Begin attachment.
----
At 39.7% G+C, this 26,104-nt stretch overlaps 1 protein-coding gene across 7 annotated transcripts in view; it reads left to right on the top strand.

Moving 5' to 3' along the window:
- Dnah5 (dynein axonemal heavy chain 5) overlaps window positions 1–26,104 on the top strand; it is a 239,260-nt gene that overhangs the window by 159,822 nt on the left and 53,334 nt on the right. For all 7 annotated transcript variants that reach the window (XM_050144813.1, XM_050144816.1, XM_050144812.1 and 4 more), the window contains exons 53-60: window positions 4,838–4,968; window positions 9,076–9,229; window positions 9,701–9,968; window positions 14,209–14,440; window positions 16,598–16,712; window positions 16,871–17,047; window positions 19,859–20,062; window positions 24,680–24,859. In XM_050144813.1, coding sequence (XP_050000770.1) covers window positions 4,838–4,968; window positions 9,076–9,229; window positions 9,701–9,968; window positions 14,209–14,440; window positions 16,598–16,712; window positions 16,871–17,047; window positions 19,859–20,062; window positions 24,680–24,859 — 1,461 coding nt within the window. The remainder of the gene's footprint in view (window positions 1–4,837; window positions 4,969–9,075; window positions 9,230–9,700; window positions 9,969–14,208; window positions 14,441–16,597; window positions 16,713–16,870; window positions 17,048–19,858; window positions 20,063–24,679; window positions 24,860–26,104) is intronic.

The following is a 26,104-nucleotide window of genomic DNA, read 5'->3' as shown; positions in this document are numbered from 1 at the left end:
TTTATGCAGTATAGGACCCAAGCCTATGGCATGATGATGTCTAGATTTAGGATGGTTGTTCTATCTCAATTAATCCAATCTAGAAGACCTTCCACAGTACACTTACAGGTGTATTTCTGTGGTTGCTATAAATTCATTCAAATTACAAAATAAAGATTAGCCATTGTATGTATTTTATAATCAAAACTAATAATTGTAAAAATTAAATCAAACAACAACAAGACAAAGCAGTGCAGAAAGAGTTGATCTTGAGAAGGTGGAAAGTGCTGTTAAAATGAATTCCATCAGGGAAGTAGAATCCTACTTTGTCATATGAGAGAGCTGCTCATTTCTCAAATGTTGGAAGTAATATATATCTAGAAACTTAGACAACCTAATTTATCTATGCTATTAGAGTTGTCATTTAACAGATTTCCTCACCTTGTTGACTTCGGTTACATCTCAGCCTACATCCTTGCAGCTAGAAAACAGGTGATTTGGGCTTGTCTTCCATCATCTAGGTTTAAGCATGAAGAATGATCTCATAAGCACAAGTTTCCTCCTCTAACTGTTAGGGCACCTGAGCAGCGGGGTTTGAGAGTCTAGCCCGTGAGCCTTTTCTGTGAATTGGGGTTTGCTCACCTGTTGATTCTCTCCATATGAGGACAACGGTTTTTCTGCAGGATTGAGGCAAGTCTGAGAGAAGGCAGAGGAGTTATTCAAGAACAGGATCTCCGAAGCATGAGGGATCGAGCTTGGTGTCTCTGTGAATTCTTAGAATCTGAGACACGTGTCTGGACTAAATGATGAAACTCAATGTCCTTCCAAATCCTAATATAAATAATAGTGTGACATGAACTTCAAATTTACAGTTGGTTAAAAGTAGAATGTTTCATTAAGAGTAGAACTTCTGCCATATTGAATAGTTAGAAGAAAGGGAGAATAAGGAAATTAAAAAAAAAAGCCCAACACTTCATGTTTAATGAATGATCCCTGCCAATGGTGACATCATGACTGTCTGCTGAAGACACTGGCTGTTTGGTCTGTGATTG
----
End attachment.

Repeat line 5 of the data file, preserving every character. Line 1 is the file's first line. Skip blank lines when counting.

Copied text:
TTTATGCAGTATAGGACCCAAGCCTATGGCATGATGATGTCTAGATTTAGGATGGTTGTTCTATCTCAATTAATCCAATCTAGAAGACCTTCCACAGTACACTTACAGGTGTATTTCTGTGGTTGCTATAAATTCATTCAAATTACAAAATAAAGATTAGCCATTGTATGTATTTTATAATCAAAACTAATAATTGTAAAAATTAAATCAAACAACAACAAGACAAAGCAGTGCAGAAAGAGTTGATCTTGAGAAGGTGGAAAGTGCTGTTAAAATGAATTCCATCAGGGAAGTAGAATCCTACTTTGTCATATGAGAGAGCTGCTCATTTCTCAAATGTTGGAAGTAATATATATCTAGAAACTTAGACAACCTAATTTATCTATGCTATTAGAGTTGTCATTTAACAGATTTCCTCACCTTGTTGACTTCGGTTACATCTCAGCCTACATCCTTGCAGCTAGAAAACAGGTGATTTGGGCTTGTCTTCCATCATCTAGGTTTAAGCATGAAGAATGATCTCATAAGCACAAGTTTCCTCCTCTAACTGTTAGGGCACCTGAGCAGCGGGGTTTGAGAGTCTAGCCCGTGAGCCTTTTCTGTGAATTGGGGTTTGCTCACCTGTTGATTCTCTCCATATGAGGACAACGGTTTTTCTGCAGGATTGAGGCAAGTCTGAGAGAAGGCAGAGGAGTTATTCAAGAACAGGATCTCCGAAGCATGAGGGATCGAGCTTGGTGTCTCTGTGAATTCTTAGAATCTGAGACACGTGTCTGGACTAAATGATGAAACTCAATGTCCTTCCAAATCCTAATATAAATAATAGTGTGACATGAACTTCAAATTTACAGTTGGTTAAAAGTAGAATGTTTCATTAAGAGTAGAACTTCTGCCATATTGAATAGTTAGAAGAAAGGGAGAATAAGGAAATTAAAAAAAAAAGCCCAACACTTCATGTTTAATGAATGATCCCTGCCAATGGTGACATCATGACTGTCTGCTGAAGACACTGGCTGTTTGGTCTGTGATTG